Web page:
This has been an interesting couple of months. I have led you through the Four Core Facts (Jesus’ death on the cross, the despair of the Disciples, the change in the Disciples, and the conversion of Paul) and the Four Core Values (Desperate pursuit of God, diligent prayer, consecrated heart, focused life) for the youth group I work with, led by our wonderful youth pastor, Jesse Bollinger (

After learning about why the Christian faith is true and what that means for the Christian (the Core Values), that leaves one important thing to cover:

The CORE Mission:

The Core exists to make a worldwide impact for Christ through fervent prayer and by living consecrated lives.

It is true that this was all covered over the past two months. It is also true that sometimes we just need a concise reminder of important things, that little thing to kickstart or restart us into action.

As has been discussed over the past couple weeks, things seem to work well together and often need each other to work well.

The Reason

If Jesus of Nazareth really is Jewish Messiah, the Son of the Living God, then everything He said and did really happened and really matters.

If Jesus really died to take away the sins of the world, the world has a reason to love God and needs to know.

If Jesus really rose from the dead and conquered the grave, the world has a reason to hope and needs to know.

If Jesus really said it requires repentance and belief to be saved from their sin, then the world needs to know.

If Jesus really is God, He deserves our hard work and worship.

The way (Small “w”)

The most efficient way to share the message of Jesus Messiah with the world (also known as sharing the gospel, which means “good news”) is also one of the most difficult things in life … but also the most worth it.

As discussed over the past month, it takes a life focused on the desperate pursuit of God. This means needing a consecrated heart, a heart dedicated to finding and loving God wherever He may be. It is easier to know where God is moving, to dedicate your heart and stick to the dedication of your heart to God, and focus on following and serving God when you are in constant communication with God.

It can easily be argued, therefore, that this all hinges on communication with God.

It must first be understood that God always initiates contact first. We come to God, because God seeks us out. He even reminds us again and again when we forget Him, yet He still likes us to come to Him.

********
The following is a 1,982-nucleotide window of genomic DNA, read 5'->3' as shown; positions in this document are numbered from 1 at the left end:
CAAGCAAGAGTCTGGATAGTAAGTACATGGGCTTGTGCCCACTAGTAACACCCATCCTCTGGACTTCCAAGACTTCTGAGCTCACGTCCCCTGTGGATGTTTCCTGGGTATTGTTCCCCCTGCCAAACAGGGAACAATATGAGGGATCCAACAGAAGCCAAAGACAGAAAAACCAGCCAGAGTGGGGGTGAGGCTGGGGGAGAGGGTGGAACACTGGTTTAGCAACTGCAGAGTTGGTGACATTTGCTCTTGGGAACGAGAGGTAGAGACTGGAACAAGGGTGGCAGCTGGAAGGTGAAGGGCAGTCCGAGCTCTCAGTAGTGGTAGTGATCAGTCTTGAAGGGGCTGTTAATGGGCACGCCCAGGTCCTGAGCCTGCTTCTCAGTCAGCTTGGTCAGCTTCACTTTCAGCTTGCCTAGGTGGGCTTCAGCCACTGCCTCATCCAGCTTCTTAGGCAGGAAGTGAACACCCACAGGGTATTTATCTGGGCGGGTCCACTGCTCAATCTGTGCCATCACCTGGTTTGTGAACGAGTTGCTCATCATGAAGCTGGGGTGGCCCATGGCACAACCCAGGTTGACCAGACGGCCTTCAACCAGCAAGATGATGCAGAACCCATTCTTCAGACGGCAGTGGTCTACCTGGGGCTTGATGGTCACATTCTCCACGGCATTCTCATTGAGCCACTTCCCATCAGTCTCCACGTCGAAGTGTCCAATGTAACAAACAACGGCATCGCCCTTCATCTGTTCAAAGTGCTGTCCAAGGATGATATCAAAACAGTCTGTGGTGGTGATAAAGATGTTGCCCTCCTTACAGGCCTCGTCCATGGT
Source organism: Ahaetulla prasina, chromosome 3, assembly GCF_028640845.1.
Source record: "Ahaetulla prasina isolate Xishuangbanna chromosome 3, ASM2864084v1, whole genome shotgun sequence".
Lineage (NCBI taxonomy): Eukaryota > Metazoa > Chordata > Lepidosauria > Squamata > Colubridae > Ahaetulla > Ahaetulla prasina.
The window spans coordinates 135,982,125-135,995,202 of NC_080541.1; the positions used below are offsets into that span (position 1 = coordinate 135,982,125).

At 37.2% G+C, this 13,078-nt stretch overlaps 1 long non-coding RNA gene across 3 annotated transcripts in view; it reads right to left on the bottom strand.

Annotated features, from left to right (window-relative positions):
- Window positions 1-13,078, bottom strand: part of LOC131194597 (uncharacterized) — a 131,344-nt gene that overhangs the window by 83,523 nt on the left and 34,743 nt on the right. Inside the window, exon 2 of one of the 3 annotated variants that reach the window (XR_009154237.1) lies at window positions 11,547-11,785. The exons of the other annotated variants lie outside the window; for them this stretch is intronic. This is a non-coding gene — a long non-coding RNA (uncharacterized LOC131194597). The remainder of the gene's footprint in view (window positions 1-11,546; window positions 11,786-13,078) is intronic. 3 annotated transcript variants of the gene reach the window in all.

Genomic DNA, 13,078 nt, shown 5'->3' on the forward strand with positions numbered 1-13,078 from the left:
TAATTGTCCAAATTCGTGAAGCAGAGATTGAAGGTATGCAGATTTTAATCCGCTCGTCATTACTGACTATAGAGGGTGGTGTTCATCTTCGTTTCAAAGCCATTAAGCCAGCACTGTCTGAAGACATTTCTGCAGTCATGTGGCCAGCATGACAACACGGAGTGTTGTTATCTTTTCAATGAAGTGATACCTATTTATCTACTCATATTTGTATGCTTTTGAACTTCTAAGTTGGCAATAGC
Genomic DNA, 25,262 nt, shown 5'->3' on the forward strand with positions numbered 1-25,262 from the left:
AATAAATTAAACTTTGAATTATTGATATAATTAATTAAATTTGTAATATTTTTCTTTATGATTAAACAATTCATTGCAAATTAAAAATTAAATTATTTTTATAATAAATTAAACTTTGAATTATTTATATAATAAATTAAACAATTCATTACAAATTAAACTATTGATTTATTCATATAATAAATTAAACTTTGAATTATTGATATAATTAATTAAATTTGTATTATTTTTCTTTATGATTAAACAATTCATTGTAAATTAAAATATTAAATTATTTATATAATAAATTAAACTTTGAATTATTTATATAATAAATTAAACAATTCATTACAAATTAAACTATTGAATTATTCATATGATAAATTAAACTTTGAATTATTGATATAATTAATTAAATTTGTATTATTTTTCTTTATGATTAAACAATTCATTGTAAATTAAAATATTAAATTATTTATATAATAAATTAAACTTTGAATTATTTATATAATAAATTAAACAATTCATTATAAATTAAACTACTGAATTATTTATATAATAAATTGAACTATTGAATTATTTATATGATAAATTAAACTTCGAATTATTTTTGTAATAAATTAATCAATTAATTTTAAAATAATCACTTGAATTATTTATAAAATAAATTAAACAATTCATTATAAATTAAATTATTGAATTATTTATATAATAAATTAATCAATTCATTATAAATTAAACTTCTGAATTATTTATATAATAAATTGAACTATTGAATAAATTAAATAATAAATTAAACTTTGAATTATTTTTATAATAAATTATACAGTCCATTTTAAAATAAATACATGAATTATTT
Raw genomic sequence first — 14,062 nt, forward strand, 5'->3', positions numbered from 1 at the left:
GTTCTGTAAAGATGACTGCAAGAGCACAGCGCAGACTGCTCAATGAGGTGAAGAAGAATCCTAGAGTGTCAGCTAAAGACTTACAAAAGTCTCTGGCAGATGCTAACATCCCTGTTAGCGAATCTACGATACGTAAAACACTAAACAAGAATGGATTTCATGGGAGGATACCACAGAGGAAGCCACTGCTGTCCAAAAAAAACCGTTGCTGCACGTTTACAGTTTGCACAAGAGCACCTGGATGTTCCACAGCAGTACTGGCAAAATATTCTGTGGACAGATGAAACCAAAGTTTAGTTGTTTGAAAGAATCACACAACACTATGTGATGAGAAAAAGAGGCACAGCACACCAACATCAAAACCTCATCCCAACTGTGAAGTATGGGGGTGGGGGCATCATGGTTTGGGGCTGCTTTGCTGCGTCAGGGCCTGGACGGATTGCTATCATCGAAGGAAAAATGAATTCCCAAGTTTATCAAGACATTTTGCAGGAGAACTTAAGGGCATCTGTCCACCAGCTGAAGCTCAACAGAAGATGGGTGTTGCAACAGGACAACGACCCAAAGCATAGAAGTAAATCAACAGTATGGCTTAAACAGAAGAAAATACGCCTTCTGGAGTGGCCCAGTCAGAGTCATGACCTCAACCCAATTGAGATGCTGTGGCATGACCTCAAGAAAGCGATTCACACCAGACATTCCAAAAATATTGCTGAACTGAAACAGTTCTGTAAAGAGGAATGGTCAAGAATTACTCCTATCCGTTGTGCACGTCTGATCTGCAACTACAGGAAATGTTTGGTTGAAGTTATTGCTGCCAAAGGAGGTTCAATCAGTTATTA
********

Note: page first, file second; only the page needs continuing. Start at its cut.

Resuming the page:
Coming to God is reading the Bible, spending time with other believers, and praying.

When done with a sincere heart willing to be changed by God’s love, grace, and majesty, it becomes easier to give our hearts and lives completely with joy and to know when and where God is moving. We also have a growing desire to share the love, grace, and majesty of God with others.

The Hard Part

This sounds rather easy, though. We simply need to grow closer to God and share Him with others.

Yet, consider this:

  • Reading your Bible means setting aside time from watching your favorite show.
  • Praying means setting time aside from hanging out with friends, seeing that movie, and … learning to be quiet. (Trust me, it is way more difficult than it sounds, especially in our culture)
  • Helping and sharing with others means risking rejection, hurt feelings, and being taken advantage of by others, even loved ones.

The Core

It may be hard, but as I said, this life means time with other Christians. The Core may be the name of the youth group, but we all need to be in a “Core”. Jesus had His 12 Apostles, and of those He was closer to Peter and the brothers James and John. These were Jesus’ core group.

Your core group should include Jesus at the center and some with whom you are close, those who can hold you accountable and lift you up when you fall or are feeling sad, defeated, or stressed.

Most importantly, your core group is where you draw closure to our Lord. As a group you are able to grow in knowledge, grow in compassion, grow in grace, and grow in love. It is most effective when you are also reaching out to others. Not just Christians, but especially to non-Christians and/or those in need (the Bible usually says “the poor, the orphans, and the widows”).


The moral of the story: the Core Mission is to obey Jesus command to “go and make disciples of all nations” through constant communication with God and by growing in love and grace through study, fellowship, and reaching out to others.

So go! Get to know God better. Grow closer to others. (Matthew 22:36-40)